DOES RECTAL PALPATION OF PREGNANT MOOSE COWS AFFECT PRE- AND NEO-NATAL MORTALITY OF THEIR CALVES?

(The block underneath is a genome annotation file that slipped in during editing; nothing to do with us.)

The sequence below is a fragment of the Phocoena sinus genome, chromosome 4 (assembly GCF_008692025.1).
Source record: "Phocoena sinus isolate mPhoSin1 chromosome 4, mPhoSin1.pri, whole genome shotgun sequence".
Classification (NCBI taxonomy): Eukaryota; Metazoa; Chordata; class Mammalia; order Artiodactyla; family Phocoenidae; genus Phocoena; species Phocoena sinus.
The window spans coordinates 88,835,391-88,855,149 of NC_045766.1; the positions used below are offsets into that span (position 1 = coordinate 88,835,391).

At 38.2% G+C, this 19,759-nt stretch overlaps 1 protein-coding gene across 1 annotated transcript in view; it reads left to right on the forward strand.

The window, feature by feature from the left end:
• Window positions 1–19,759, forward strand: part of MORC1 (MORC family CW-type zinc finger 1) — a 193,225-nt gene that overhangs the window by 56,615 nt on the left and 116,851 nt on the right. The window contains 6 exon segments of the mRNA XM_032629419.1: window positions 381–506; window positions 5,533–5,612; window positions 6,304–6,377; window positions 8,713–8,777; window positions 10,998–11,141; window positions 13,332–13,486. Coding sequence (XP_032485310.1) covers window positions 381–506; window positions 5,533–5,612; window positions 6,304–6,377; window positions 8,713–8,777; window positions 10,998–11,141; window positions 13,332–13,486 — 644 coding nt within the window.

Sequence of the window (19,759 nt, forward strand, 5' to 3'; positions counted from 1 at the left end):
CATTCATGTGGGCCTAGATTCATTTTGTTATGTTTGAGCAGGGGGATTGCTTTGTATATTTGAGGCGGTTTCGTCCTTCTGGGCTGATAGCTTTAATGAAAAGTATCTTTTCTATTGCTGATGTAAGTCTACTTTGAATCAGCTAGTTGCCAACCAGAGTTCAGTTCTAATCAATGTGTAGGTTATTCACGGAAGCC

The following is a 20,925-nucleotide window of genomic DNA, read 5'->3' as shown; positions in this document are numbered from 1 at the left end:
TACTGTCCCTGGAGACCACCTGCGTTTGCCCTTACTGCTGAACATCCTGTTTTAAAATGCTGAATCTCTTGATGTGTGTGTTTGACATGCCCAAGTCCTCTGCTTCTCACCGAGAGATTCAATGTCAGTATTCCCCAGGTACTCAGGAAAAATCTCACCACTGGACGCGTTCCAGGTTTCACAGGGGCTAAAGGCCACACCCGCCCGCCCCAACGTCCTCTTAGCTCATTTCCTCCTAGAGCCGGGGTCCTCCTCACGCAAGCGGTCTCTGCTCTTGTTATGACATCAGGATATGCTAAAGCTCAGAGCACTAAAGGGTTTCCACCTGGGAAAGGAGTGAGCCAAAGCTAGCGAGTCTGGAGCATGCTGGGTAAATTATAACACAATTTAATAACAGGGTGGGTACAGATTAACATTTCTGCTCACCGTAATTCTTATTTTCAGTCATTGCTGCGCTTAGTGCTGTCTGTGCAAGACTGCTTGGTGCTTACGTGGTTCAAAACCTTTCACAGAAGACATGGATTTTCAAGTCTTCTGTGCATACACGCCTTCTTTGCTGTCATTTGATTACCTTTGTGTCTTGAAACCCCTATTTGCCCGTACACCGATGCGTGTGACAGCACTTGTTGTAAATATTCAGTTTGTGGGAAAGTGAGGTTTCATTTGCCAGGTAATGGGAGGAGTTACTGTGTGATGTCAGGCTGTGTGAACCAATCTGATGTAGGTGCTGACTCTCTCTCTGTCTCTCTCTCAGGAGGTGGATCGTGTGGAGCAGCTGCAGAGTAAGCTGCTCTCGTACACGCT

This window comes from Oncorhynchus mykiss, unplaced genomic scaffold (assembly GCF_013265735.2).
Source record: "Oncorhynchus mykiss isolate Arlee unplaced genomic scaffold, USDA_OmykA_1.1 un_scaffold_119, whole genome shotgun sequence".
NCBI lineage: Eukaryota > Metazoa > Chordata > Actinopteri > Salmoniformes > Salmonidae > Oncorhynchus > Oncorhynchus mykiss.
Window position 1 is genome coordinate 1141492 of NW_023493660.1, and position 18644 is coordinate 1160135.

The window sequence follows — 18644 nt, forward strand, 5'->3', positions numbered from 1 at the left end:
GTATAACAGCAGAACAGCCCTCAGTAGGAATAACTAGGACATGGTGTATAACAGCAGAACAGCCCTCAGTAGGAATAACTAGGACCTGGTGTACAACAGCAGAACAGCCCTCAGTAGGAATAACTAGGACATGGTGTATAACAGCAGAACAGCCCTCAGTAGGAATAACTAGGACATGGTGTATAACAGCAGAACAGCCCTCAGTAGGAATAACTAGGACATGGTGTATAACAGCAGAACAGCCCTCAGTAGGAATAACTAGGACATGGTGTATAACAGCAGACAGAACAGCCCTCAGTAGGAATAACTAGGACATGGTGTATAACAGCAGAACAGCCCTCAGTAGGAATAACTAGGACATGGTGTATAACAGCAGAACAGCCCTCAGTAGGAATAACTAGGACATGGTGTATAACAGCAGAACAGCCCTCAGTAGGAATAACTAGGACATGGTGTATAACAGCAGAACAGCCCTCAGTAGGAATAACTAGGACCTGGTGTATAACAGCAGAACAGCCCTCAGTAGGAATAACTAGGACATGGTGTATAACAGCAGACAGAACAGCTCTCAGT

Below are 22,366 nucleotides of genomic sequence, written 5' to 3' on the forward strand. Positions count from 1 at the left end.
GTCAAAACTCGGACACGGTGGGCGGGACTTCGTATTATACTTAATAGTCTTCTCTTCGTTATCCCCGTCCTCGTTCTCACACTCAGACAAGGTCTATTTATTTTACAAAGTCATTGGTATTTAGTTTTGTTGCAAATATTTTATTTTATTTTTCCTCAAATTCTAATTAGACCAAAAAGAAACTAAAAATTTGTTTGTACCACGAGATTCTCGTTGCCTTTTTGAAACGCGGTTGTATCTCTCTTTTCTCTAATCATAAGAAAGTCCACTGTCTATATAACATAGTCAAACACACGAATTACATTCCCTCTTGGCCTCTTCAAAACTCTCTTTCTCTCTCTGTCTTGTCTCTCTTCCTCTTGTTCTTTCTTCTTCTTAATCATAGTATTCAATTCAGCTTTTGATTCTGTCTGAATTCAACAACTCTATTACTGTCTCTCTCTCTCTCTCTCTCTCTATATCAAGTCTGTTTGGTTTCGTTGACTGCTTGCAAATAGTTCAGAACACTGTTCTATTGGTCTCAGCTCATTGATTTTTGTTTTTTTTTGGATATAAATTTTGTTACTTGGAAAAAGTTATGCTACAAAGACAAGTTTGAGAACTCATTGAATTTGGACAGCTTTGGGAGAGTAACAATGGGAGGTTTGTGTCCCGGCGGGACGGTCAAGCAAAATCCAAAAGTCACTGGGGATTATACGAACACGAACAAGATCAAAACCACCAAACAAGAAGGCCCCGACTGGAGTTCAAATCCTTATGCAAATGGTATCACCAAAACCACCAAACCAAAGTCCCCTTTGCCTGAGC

Chemical immobilization and handling of animals may increase the risk of mortality and reduce reproductive output and survival of offspring born to immobilized mothers. We examined to what extent winter chemical immobilization using etorphine and subsequent handling affected the immediate risk of mortality and subsequent calving success and early calf mortality in a Norwegian moose population. Following 227 immobilizations of 136 different moose, we experienced no mortality during the capture process or any mortality in the 6 weeks following immobilization. Similarly, there were no significant differences in calving success (presence or absence of calf or calves) or summer mortality (birth – mid-September) of calves from cows drugged the preceding winter versus undrugged cows. However, splitting the material into age groups, we found significantly lower calving success among drugged cows aged 6-15-years compared to un-drugged cows of the same age group, and higher mortality of calves born to 4-year-old drugged cows compared to those from 4-year-old un-drugged cows. Cows that were rectally palpated for pregnancy determination had a higher fetal and calf loss than those that were not rectally palpated. This led us to conclude that rectal palpation, and not the immobilization process per se, was the most likely cause of reduced calving success and calf survival. The presence of a palpation effect may have been influenced by increased stress involved with the weighing process to obtain body mass, but nearly all cows were weighed after immobilization, so we were unable to determine the separate effect of this procedure.
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